A blind man has called for cyclists to exercise caution when travelling near pedestrians after he was in collision with two cyclists in the city centre.
Speaking on RTÉ's Liveline, Mark Talbot said that when crossing over junctions he has been hit by cyclists on two occasions.
The blind man said he had been in pain after both collisions.
In both incidents the cyclists would have ''broken the lights and they would have seen me and - by mistake or otherwise - collided with me,'' he said.
As he travels into town every day for work near Leeson Street, he meets two junctions which he cannot cross alone in case he is hit by a cyclist.
''Both junctions I am forbidden from even attempting without sighted assistance, not because of the traffic, the lights or audio signals, because of the bicycles.''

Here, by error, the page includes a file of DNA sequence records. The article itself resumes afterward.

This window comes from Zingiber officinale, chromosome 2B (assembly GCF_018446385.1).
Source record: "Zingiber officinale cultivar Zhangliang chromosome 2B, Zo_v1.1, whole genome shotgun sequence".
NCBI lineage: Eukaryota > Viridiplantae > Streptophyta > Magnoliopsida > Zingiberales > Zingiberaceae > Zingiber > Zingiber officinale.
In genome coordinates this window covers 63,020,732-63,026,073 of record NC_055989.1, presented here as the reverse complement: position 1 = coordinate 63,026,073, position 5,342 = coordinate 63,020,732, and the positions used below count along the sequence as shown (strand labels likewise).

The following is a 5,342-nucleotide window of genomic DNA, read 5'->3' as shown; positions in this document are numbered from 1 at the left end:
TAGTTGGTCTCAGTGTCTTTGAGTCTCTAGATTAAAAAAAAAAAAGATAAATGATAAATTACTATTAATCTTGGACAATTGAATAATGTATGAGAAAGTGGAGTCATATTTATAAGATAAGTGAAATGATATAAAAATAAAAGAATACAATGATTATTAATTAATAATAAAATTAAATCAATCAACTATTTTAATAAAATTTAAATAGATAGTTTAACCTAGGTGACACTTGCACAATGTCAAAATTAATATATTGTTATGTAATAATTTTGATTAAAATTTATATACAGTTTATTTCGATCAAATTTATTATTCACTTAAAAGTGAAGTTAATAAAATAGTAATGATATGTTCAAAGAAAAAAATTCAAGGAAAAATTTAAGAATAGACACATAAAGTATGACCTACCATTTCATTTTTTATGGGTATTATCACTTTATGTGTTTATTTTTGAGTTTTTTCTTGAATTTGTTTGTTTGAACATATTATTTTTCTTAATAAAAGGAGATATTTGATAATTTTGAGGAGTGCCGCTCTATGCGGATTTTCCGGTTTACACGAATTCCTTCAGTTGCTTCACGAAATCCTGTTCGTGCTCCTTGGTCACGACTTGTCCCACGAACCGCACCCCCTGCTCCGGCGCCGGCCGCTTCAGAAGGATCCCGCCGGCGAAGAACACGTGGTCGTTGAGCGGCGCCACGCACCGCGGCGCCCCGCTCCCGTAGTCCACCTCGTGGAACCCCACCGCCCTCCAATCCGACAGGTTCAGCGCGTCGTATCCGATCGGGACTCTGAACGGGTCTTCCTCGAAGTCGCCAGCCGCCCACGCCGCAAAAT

''They consistently break the lights every single time,'' he added.
He recalled another incident when a bicycle courier was cycling on the pavement and began shouting expletives at him calling him ''a blind git.''
He has been totally blind for five years and has used a guide dog for the last two years.
''I've been able to depend on what I've been left with and I don't feel sorry for myself,'' he added.
The incidents happened on pedestrian crossings near the Iveagh Gardens near Hatch Street.
Meanwhile, another caller to Liveline said cyclists using the Dublin Bikes scheme are like kamikaze cyclists, and they do not use hi-visibility materials or helmets.
He said cyclists in busy peak hour traffic often act like they’re cycling along the seafront in Bray